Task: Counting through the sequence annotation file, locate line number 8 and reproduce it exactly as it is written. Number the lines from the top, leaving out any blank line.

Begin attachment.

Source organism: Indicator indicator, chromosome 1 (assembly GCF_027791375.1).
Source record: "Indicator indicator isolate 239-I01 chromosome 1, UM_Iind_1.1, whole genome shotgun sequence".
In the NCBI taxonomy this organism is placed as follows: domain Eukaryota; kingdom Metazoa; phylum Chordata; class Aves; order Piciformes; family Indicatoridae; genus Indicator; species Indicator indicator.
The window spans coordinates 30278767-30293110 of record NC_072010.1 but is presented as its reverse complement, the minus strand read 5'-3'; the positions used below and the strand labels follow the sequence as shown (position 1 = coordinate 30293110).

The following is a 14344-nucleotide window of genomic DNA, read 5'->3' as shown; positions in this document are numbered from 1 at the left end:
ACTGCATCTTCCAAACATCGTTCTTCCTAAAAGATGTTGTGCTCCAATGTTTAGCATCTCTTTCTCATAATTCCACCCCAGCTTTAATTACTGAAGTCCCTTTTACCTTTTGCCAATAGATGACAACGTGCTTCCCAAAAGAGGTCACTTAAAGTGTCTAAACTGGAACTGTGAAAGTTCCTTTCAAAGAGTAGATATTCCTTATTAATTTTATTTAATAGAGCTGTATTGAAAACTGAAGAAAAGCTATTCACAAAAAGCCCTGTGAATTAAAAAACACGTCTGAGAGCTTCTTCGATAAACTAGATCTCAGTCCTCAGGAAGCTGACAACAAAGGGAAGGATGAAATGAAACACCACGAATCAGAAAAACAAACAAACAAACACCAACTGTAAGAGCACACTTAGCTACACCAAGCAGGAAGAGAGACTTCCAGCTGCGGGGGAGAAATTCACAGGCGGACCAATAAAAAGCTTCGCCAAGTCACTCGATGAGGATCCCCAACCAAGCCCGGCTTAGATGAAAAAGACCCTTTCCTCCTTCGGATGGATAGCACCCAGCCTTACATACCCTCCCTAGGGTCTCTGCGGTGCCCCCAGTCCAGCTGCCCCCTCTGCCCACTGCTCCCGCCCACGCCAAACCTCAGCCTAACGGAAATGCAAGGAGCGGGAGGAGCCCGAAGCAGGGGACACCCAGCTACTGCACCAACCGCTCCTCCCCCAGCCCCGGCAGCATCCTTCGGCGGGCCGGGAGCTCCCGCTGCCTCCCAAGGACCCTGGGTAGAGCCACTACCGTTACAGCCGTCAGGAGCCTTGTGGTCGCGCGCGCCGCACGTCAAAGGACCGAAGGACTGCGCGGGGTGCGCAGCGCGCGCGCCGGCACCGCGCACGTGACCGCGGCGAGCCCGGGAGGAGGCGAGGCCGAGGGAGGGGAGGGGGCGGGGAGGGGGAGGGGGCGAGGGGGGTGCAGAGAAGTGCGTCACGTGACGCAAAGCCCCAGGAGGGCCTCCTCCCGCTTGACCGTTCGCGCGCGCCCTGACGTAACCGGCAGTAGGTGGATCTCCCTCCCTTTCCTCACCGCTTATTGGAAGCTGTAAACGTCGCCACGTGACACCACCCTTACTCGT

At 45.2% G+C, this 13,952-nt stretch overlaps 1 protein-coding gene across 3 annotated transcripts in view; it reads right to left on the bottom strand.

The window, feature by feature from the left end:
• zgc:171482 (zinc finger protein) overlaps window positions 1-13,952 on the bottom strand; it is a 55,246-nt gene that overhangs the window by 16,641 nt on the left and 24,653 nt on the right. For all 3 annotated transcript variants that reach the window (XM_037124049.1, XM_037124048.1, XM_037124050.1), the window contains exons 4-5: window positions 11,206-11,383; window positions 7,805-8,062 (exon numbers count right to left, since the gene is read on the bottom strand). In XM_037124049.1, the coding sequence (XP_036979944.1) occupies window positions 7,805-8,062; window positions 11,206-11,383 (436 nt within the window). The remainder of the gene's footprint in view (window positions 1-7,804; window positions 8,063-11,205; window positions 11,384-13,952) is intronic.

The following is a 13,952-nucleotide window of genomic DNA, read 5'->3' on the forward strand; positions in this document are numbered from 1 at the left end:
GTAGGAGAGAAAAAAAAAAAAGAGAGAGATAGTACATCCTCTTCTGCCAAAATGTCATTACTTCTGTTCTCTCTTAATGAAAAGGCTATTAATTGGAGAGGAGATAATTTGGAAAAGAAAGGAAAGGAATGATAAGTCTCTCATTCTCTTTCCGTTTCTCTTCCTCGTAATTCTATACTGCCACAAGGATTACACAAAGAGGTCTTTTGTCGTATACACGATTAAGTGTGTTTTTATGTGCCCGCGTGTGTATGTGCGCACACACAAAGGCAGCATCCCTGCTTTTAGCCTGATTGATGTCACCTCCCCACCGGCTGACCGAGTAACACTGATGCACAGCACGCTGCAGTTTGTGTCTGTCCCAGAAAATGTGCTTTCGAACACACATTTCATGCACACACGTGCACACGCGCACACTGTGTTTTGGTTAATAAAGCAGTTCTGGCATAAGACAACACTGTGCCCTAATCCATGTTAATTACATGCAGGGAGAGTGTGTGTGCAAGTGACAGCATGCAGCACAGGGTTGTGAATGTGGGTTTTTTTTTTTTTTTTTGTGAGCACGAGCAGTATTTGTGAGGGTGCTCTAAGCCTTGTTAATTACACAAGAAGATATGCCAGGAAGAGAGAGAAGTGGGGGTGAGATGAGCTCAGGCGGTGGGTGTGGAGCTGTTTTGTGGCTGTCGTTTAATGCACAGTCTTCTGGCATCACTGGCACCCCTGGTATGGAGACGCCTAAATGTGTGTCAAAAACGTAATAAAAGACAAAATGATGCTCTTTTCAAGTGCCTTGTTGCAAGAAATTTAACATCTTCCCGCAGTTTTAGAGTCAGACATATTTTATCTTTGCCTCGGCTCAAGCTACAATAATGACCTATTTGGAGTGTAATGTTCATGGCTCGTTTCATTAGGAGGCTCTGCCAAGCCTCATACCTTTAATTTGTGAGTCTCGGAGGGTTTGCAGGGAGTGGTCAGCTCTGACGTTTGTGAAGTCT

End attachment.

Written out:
The window, feature by feature from the left end: